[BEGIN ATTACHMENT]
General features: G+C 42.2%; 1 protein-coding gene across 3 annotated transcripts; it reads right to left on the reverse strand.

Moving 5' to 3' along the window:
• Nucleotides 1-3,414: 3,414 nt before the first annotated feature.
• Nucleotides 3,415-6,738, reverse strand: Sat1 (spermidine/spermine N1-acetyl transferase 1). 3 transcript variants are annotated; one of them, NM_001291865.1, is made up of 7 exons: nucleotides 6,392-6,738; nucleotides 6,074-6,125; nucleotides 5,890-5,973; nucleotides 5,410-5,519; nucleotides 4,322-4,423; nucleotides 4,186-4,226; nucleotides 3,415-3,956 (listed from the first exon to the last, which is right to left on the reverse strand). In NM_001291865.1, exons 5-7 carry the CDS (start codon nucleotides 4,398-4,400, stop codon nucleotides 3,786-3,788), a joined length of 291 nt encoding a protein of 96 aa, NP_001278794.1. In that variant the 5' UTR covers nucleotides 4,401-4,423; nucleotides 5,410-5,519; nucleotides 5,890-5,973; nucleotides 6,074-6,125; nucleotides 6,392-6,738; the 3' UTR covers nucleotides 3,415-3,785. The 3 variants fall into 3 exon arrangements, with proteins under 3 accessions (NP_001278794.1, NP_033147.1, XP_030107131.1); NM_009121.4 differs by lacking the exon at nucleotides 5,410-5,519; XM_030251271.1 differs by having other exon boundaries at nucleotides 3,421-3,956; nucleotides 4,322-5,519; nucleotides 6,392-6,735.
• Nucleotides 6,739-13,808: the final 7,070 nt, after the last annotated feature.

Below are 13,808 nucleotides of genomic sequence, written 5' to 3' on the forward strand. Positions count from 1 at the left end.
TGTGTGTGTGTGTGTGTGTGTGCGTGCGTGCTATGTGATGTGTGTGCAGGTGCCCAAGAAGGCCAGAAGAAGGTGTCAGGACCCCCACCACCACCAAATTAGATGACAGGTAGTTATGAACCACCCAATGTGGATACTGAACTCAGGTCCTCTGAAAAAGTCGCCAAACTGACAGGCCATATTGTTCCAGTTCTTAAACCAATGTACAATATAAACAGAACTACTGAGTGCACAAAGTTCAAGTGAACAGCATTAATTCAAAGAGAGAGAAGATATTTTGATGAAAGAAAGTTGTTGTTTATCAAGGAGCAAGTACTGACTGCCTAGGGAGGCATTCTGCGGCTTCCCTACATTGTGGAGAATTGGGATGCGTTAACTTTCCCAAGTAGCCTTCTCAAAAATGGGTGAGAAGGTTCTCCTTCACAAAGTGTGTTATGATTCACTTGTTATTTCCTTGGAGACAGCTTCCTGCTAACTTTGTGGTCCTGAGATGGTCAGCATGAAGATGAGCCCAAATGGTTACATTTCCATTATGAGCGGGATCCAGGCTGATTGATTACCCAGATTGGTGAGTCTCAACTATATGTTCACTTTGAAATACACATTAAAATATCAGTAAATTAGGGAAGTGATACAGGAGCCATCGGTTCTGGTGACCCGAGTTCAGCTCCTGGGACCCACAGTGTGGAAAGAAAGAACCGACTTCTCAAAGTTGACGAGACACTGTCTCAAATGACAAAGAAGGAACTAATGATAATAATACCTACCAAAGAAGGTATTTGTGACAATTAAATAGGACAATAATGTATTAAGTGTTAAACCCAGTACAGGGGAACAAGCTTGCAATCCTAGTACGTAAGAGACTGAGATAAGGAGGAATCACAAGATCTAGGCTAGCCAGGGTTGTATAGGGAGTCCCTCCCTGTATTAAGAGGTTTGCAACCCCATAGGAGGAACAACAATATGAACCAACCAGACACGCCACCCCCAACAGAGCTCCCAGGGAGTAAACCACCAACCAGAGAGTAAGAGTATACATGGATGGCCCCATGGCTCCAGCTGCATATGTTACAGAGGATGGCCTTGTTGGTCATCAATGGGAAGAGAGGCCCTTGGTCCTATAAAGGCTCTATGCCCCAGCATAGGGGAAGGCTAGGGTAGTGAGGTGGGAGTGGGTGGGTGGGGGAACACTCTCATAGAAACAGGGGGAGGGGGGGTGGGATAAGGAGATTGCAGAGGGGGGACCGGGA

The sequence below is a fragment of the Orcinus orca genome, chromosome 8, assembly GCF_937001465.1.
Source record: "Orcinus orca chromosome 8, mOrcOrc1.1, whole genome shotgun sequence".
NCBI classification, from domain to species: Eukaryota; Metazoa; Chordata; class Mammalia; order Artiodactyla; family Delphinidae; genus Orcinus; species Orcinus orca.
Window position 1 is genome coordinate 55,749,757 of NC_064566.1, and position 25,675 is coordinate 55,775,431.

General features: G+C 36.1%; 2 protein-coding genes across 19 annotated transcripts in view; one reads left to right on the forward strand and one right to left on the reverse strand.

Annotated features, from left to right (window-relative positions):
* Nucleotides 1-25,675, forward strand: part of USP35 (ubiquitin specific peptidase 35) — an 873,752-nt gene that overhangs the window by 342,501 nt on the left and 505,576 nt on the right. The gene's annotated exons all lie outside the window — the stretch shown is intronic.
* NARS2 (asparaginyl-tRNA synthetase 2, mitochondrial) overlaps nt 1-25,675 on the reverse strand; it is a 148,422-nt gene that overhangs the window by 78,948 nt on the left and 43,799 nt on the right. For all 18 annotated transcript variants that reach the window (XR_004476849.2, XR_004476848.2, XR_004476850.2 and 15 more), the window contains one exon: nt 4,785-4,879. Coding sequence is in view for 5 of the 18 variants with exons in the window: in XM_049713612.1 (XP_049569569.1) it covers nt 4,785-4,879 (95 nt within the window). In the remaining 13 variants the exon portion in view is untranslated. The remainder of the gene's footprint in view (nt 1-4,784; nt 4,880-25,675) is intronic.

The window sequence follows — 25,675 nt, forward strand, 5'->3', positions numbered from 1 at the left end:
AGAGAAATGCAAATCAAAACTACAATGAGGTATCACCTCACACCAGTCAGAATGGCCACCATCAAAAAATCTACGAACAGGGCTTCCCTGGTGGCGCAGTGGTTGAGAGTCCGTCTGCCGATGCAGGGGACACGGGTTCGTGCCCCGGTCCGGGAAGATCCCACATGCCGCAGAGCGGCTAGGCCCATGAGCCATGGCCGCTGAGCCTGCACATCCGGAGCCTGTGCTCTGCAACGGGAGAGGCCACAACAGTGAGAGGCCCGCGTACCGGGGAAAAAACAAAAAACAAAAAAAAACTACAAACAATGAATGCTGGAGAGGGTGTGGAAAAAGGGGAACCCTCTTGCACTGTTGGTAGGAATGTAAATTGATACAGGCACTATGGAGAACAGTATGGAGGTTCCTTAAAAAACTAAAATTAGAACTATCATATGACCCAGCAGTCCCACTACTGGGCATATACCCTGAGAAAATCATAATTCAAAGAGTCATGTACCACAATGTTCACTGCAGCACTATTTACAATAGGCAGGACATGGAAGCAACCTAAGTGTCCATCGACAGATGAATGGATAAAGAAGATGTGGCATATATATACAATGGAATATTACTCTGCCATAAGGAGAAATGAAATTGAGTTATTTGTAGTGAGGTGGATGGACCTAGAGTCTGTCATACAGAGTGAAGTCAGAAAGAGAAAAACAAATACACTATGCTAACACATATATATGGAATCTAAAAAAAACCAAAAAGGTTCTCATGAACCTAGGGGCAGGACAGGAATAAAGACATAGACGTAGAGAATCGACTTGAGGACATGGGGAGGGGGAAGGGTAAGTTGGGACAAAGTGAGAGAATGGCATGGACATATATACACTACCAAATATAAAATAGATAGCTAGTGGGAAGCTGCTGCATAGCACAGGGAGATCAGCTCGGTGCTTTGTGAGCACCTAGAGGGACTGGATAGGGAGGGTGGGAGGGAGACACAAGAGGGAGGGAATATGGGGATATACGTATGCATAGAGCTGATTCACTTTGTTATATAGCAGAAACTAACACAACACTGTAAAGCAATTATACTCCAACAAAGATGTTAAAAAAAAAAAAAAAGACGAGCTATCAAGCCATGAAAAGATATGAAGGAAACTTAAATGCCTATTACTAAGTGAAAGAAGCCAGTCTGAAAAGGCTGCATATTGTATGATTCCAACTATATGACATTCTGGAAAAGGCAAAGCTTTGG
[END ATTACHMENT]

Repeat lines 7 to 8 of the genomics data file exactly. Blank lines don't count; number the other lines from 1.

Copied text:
TGTGTGTGTGTGTGTGTGTGTGCGTGCGTGCTATGTGATGTGTGTGCAGGTGCCCAAGAAGGCCAGAAGAAGGTGTCAGGACCCCCACCACCACCAAATTAGATGACAGGTAGTTATGAACCACCCAATGTGGATACTGAACTCAGGTCCTCTGAAAAAGTCGCCAAACTGACAGGCCATATTGTTCCAGTTCTTAAACCAATGTACAATATAAACAGAACTACTGAGTGCACAAAGTTCAAGTGAACAGCATTAATTCAAAGAGAGAGAAGATATTTTGATGAAAGAAAGTTGTTGTTTATCAAGGAGCAAGTACTGACTGCCTAGGGAGGCATTCTGCGGCTTCCCTACATTGTGGAGAATTGGGATGCGTTAACTTTCCCAAGTAGCCTTCTCAAAAATGGGTGAGAAGGTTCTCCTTCACAAAGTGTGTTATGATTCACTTGTTATTTCCTTGGAGACAGCTTCCTGCTAACTTTGTGGTCCTGAGATGGTCAGCATGAAGATGAGCCCAAATGGTTACATTTCCATTATGAGCGGGATCCAGGCTGATTGATTACCCAGATTGGTGAGTCTCAACTATATGTTCACTTTGAAATACACATTAAAATATCAGTAAATTAGGGAAGTGATACAGGAGCCATCGGTTCTGGTGACCCGAGTTCAGCTCCTGGGACCCACAGTGTGGAAAGAAAGAACCGACTTCTCAAAGTTGACGAGACACTGTCTCAAATGACAAAGAAGGAACTAATGATAATAATACCTACCAAAGAAGGTATTTGTGACAATTAAATAGGACAATAATGTATTAAGTGTTAAACCCAGTACAGGGGAACAAGCTTGCAATCCTAGTACGTAAGAGACTGAGATAAGGAGGAATCACAAGATCTAGGCTAGCCAGGGTTGTATAGGGAGTCCCTCCCTGTATTAAGAGGTTTGCAACCCCATAGGAGGAACAACAATATGAACCAACCAGACACGCCACCCCCAACAGAGCTCCCAGGGAGTAAACCACCAACCAGAGAGTAAGAGTATACATGGATGGCCCCATGGCTCCAGCTGCATATGTTACAGAGGATGGCCTTGTTGGTCATCAATGGGAAGAGAGGCCCTTGGTCCTATAAAGGCTCTATGCCCCAGCATAGGGGAAGGCTAGGGTAGTGAGGTGGGAGTGGGTGGGTGGGGGAACACTCTCATAGAAACAGGGGGAGGGGGGGTGGGATAAGGAGATTGCAGAGGGGGGACCGGGA

The sequence below is a fragment of the Orcinus orca genome, chromosome 8, assembly GCF_937001465.1.